If, as a community of social justice advocates, we recognise that all is not well in education can those of us engaged in training teachers create new ways of working together to act upon solutions? Many of us are engaged in research activity which is deconstructing how inequalities are perpetuated through policy and practice in schools in the UK, however, research can be a lonely and isolating business and it is only through reading published books and articles that we are able to build on each other’s ideas. Continue reading The challenge of shaping socially responsible teachers
The Troops to Teachers (TtT) programme was introduced in England in autumn 2013. The programme fast-tracks ex-armed service members into teaching in schools and is supported both by the current Coalition government, and the previous Labour government.
The White Paper, The Importance of Teaching (Department for Education 2010), gives the main purposes for the introduction of TtT as twofold: firstly, poor standards of achievement in comparison with other industrialised nations, and secondly, a need for increased discipline in schools. Continue reading The militarisation of education: ‘Troops to Teachers’ and the implications for Initial Teacher Education and race equality
One of the key aspects of an alternative policy manifesto must be a more practical and comprehensive approach to inclusion in our schools and, ultimately, our society. The Children and Families Act, which recently gained Royal Assent, outlines some changes to the special educational needs and disability (SEND) systems and evaluations of the pilot projects show some positive progress. However, the Act does not impact on the power differentials between parents and professionals within the education system and does nothing to address the lack of knowledge and understanding of SEND present within many schools and local authorities. Continue reading Nowhere that fits: the realities of schooling for families of children with SEN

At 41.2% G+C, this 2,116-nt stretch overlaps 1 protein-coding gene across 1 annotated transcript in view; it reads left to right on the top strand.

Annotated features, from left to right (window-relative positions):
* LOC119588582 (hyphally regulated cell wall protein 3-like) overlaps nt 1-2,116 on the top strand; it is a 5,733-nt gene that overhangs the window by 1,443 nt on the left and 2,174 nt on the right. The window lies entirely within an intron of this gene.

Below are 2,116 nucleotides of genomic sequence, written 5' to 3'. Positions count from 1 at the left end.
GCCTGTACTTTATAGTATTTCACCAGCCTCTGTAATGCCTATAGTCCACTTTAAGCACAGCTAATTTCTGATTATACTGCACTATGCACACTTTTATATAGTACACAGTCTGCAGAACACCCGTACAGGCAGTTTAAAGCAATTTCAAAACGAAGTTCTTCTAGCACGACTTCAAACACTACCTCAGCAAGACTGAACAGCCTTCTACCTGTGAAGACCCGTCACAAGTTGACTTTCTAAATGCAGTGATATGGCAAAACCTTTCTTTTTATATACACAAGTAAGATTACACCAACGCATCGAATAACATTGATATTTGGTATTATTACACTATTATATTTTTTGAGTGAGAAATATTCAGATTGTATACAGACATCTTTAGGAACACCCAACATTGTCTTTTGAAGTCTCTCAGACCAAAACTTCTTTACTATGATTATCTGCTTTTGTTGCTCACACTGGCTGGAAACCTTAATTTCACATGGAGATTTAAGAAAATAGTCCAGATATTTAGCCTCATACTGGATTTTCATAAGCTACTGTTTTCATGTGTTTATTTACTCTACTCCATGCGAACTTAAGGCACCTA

Below I discuss two concerns which have preoccupied me for a while now.
Since the 1960s’s in schools and educational policy discourse much has been made about the lower attainment of Black children (but specifically Black Caribbean) and the perceived lack of parental valuing of education, and supporting their children’s educational attainment. So it was no surprise to hear a teacher at a conference (aimed at encouraging Black children to consider careers requiring higher education study) in 2009 point to Black educational failure being cultural and innate, and questioning whether ‘Black people’s culture predisposed them to underachievement’. Some might consider this a statement of fact given the persistent lower attainment of Black Caribbean students vis-à-vis White British students. While the comment by the teacher incensed me, it did not affect me as much as I was by a Black teenager at the conference who said, ‘lots of people say we can’t do it, people like me are a failure’. Continue reading Teaching Black children
Increasing the representation of women in STEM education and employment has been a long-term policy goal of both the Labour and Coalition governments. They have been motivated by concerns over equity in the STEM workforce and about maintaining national economic competitiveness. Initiatives to increase women’s participation in STEM began before these policies with feminist activism in the 1980s. The approaches developed there have continued, within organisations such as WISE (Women Into Science and Engineering), alongside corporate and policy schemes. Continue reading Gender and STEM